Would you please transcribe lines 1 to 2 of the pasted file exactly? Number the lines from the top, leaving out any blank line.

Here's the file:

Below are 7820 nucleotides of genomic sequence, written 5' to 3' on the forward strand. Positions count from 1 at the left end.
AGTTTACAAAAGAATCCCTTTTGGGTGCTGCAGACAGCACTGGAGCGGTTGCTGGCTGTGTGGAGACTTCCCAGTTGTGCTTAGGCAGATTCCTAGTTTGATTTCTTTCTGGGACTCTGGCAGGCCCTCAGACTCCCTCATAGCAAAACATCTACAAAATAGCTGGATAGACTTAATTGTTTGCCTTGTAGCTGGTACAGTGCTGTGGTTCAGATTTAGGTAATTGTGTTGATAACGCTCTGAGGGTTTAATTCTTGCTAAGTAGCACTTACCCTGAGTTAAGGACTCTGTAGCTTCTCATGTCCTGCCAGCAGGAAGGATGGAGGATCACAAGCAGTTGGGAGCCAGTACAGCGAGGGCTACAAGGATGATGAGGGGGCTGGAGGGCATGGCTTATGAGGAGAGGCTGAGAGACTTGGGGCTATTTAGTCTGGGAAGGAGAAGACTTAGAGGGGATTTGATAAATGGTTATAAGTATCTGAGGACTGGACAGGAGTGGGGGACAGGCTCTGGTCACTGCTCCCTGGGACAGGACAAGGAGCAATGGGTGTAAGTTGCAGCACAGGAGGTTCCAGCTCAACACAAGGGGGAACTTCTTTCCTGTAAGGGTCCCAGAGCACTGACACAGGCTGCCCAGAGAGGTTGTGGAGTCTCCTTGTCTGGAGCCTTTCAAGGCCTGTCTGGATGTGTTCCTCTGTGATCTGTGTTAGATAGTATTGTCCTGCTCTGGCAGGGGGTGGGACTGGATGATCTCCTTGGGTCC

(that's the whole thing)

Below are 7820 nucleotides of genomic sequence, written 5' to 3' on the forward strand. Positions count from 1 at the left end.
AGTTTACAAAAGAATCCCTTTTGGGTGCTGCAGACAGCACTGGAGCGGTTGCTGGCTGTGTGGAGACTTCCCAGTTGTGCTTAGGCAGATTCCTAGTTTGATTTCTTTCTGGGACTCTGGCAGGCCCTCAGACTCCCTCATAGCAAAACATCTACAAAATAGCTGGATAGACTTAATTGTTTGCCTTGTAGCTGGTACAGTGCTGTGGTTCAGATTTAGGTAATTGTGTTGATAACGCTCTGAGGGTTTAATTCTTGCTAAGTAGCACTTACCCTGAGTTAAGGACTCTGTAGCTTCTCATGTCCTGCCAGCAGGAAGGATGGAGGATCACAAGCAGTTGGGAGCCAGTACAGCGAGGGCTACAAGGATGATGAGGGGGCTGGAGGGCATGGCTTATGAGGAGAGGCTGAGAGACTTGGGGCTATTTAGTCTGGGAAGGAGAAGACTTAGAGGGGATTTGATAAATGGTTATAAGTATCTGAGGACTGGACAGGAGTGGGGGACAGGCTCTGGTCACTGCTCCCTGGGACAGGACAAGGAGCAATGGGTGTAAGTTGCAGCACAGGAGGTTCCAGCTCAACACAAGGGGGAACTTCTTTCCTGTAAGGGTCCCAGAGCACTGACACAGGCTGCCCAGAGAGGTTGTGGAGTCTCCTTGTCTGGAGCCTTTCAAGGCCTGTCTGGATGTGTTCCTCTGTGATCTGTGTTAGATAGTATTGTCCTGCTCTGGCAGGGGGTGGGACTGGATGATCTCCTTGGGTCC